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Where there's a will, there's a way

Having a will is the right of every South African who wishes to leave something behind after they pass away.

Anyone who has assets, and who wishes to lessen the burden on their loved ones, is advised to draw up a will.

Certified financial planner at Core Wealth Kirsty Scully explains the importance of having an up-to-date will.

Sadly, I regularly come across people who do not have a will. many young couples believe that it is too early to plan for one’s death and delay preparing a Will – sometimes until it is too late. As far as I am concerned, you are never too young, too poor or too busy to prepare a Will.

Kirsty Scully, Certified financial planner - Core Wealth

So, what will happen if someone dies without a will?

If you do not have a valid will you will be known as dying ‘intestate’ and your estate will be frozen until appropriate documents have been obtained to authorise your relatives to deal with your estate. So that means, for example, in the case of a husband and wife, if the husband dies without a will, the wife will be left with not being able to access any of his money until the estate is finalised. And that could be really tough especially if she is trying to look after children.

Kirsty Scully, Certified financial planner - Core Wealth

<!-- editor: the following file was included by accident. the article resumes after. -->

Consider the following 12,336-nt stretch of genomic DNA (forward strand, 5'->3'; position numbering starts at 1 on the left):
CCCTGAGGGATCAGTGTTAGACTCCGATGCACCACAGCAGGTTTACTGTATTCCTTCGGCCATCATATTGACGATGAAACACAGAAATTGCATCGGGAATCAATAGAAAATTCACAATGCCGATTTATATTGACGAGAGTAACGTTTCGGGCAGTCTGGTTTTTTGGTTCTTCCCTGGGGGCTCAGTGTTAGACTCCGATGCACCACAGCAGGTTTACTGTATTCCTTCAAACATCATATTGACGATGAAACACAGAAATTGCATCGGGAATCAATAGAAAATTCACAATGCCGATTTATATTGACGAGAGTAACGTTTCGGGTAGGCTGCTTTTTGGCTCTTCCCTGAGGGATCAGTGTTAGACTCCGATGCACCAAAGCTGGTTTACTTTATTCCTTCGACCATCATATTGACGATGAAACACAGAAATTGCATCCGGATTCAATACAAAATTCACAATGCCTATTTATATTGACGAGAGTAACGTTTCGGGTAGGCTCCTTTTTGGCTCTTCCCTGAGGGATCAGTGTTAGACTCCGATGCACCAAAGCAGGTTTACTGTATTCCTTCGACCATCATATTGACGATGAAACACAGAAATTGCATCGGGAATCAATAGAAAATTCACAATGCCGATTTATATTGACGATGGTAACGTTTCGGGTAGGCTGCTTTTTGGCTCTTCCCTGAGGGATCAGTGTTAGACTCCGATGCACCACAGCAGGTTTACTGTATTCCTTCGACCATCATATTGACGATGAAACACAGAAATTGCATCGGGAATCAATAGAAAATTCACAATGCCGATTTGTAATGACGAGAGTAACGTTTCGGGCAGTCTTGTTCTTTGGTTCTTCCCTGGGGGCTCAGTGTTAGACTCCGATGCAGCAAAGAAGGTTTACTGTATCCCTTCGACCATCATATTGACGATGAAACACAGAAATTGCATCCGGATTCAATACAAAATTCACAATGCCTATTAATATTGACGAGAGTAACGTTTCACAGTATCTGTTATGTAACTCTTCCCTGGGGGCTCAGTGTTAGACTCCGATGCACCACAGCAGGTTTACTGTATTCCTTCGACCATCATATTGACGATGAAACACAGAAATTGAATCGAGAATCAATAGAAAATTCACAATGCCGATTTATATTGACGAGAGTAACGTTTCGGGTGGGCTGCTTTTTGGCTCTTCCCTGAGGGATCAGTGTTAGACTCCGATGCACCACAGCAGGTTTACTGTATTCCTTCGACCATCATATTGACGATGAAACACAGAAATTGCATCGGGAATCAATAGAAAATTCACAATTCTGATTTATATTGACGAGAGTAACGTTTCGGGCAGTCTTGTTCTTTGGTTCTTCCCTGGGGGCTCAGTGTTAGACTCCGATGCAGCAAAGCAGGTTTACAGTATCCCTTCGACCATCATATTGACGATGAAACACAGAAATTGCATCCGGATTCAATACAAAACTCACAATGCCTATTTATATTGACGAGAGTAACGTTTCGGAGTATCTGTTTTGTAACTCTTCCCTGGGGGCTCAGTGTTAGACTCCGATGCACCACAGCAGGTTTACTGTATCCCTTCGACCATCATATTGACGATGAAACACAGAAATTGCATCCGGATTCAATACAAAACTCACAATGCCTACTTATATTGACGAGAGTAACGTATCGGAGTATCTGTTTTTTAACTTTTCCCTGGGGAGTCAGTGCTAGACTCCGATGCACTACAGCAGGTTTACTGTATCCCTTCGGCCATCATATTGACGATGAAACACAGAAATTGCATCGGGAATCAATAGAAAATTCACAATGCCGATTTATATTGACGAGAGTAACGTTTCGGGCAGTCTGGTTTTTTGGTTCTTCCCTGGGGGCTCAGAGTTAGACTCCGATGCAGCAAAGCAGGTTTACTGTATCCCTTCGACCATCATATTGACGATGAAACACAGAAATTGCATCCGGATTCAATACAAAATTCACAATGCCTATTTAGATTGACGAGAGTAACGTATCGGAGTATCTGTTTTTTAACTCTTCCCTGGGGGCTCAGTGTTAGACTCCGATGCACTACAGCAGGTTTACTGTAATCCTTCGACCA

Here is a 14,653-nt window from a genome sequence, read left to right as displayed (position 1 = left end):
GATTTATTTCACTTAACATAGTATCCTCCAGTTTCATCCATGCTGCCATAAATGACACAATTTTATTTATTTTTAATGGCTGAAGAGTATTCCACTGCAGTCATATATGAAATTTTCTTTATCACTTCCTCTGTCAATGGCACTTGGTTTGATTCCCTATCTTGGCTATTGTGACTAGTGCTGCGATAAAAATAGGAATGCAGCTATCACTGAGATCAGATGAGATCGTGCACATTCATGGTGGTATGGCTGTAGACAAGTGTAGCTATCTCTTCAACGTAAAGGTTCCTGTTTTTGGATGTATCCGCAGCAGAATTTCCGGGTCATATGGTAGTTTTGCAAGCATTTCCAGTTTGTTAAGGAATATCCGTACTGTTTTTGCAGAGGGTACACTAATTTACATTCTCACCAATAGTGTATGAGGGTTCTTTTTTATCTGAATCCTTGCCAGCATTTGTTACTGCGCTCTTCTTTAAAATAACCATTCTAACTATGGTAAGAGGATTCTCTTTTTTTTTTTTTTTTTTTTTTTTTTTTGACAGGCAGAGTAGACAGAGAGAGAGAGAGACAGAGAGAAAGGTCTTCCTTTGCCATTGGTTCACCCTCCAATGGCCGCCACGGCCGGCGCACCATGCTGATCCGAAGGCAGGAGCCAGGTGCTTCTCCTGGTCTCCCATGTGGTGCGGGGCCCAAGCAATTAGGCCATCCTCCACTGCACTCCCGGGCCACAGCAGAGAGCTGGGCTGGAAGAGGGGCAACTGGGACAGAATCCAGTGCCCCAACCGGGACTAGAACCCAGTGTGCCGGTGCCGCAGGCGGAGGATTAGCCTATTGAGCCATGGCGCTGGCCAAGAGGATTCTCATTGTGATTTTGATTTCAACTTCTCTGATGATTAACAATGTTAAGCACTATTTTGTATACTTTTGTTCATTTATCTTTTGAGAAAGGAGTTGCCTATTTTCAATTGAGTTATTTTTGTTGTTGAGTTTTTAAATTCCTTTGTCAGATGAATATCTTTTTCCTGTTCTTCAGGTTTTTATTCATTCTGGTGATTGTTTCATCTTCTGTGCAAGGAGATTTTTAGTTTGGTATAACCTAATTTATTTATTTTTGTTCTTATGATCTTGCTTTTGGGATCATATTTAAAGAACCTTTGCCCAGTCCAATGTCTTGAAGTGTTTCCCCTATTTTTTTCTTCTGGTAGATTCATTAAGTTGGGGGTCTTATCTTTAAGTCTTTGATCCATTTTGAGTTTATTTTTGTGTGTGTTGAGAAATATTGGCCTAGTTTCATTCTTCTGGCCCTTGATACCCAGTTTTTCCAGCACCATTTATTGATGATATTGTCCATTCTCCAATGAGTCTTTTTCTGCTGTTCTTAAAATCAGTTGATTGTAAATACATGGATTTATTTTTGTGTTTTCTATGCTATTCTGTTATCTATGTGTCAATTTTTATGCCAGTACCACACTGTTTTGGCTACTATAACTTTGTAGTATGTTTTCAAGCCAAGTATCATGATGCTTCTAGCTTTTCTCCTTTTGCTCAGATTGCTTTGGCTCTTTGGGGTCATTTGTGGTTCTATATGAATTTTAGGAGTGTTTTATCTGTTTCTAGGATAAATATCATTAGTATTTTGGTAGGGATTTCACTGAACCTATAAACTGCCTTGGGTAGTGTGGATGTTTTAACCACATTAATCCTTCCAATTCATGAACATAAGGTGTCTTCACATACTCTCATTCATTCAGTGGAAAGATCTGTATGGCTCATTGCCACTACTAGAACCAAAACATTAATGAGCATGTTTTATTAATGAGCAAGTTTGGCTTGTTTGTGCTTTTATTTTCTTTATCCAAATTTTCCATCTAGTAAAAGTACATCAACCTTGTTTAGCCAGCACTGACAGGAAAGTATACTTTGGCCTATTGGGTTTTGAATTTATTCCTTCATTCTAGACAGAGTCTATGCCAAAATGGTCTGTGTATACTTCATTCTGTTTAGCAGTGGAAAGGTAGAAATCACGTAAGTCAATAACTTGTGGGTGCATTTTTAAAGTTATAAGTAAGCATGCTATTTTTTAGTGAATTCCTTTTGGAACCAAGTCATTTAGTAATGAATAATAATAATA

Scully says another reason why it is good to have a will is that you can choose who is the executor of your estate.

The Executor transfers the assets of the estate to the beneficiaries, pays all outstanding debts, collects all outstanding money’s owed to the estate and dispatches the final liquidation and distribution accounts to the Master of the Supreme Court for final approval.

Kirsty Scully, Certified financial planner - Core Wealth

It's important to remember that a will must meet certain requirements in order to be valid.

1. The testator (that’s the person whose estate it is) must sign all the pages of the will.

  1. The testator must be at least 16 years old.

  2. There must be two witnesses of the will who must sign it.

  3. The witnesses must be at least 14 years old and must be able to read and write.

  4. The testator and witnesses must sign any changes that are made on the will.

  5. No person that signs the will may inherit from that will, neither can the executor sign the will.

Listen to the full interview below:


This article first appeared on CapeTalk : Where there's a will, there's a way


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